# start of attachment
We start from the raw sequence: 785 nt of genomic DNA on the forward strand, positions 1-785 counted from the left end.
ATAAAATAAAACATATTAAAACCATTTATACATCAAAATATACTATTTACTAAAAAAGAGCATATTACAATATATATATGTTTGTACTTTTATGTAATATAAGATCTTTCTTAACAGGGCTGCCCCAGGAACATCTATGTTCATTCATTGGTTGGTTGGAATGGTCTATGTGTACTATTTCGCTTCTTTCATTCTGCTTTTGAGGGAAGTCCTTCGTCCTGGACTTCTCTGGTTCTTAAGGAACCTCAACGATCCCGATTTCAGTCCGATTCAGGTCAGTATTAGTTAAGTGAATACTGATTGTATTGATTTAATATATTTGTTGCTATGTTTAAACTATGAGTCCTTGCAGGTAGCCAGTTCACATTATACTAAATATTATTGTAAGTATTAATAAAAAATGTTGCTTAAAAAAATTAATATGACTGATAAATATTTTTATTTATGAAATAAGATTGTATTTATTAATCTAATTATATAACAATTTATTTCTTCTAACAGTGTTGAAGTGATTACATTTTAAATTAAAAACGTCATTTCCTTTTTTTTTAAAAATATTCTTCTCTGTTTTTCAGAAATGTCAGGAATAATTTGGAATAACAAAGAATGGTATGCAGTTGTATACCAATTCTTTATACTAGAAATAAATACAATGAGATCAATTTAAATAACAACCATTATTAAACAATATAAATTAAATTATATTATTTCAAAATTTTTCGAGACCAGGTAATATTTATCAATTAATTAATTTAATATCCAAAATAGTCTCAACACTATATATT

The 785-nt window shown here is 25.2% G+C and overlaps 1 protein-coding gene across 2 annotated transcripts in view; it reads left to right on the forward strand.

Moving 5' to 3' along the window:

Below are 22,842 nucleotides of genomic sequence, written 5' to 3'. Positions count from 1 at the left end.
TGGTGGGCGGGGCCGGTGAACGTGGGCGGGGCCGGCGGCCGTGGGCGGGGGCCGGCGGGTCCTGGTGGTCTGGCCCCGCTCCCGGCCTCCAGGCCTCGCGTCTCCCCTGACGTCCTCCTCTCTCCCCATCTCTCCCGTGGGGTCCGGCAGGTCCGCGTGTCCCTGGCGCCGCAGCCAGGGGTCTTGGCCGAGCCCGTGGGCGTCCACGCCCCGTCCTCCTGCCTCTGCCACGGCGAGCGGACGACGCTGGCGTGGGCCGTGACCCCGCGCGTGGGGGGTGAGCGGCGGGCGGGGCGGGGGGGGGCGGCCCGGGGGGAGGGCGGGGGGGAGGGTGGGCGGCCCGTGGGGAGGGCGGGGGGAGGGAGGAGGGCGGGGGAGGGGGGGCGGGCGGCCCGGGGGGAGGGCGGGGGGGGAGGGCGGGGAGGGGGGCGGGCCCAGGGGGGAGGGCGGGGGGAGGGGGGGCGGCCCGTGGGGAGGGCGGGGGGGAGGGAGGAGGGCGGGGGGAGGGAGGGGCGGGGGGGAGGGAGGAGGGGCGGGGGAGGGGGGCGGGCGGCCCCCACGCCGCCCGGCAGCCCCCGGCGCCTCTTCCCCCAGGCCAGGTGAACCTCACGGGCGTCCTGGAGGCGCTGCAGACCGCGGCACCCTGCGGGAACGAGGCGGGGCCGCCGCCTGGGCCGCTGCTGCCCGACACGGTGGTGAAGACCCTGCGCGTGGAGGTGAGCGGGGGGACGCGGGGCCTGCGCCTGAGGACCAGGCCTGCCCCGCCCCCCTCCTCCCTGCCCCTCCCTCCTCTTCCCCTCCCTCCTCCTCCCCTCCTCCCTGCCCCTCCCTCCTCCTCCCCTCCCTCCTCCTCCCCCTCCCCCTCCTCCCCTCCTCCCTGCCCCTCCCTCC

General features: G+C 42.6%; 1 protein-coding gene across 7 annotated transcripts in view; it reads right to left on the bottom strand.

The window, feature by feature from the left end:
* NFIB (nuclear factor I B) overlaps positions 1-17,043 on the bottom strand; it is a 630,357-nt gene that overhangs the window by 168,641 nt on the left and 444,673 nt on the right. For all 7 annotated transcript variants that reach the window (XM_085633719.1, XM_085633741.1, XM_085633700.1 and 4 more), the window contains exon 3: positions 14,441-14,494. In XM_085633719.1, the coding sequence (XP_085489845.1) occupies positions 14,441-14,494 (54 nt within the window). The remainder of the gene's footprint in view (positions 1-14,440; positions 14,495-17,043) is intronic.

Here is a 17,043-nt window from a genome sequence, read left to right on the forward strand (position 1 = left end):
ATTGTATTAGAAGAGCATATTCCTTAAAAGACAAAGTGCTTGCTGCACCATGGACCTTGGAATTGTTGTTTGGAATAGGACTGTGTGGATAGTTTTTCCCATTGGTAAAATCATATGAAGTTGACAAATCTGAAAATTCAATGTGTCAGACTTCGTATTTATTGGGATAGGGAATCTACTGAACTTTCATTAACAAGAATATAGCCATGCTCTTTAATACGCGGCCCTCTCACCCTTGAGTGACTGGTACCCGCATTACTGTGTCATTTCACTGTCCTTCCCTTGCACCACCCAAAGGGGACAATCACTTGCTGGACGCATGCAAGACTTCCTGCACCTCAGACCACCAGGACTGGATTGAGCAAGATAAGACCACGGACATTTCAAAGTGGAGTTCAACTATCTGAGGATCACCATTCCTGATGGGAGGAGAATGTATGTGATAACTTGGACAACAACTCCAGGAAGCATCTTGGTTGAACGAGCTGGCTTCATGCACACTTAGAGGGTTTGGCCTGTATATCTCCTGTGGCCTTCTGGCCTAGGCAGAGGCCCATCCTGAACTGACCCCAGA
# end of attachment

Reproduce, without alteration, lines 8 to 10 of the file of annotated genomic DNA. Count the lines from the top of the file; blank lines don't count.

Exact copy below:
The window, feature by feature from the left end:
* NFIB (nuclear factor I B) overlaps positions 1-17,043 on the bottom strand; it is a 630,357-nt gene that overhangs the window by 168,641 nt on the left and 444,673 nt on the right. For all 7 annotated transcript variants that reach the window (XM_085633719.1, XM_085633741.1, XM_085633700.1 and 4 more), the window contains exon 3: positions 14,441-14,494. In XM_085633719.1, the coding sequence (XP_085489845.1) occupies positions 14,441-14,494 (54 nt within the window). The remainder of the gene's footprint in view (positions 1-14,440; positions 14,495-17,043) is intronic.

Here is a 17,043-nt window from a genome sequence, read left to right on the forward strand (position 1 = left end):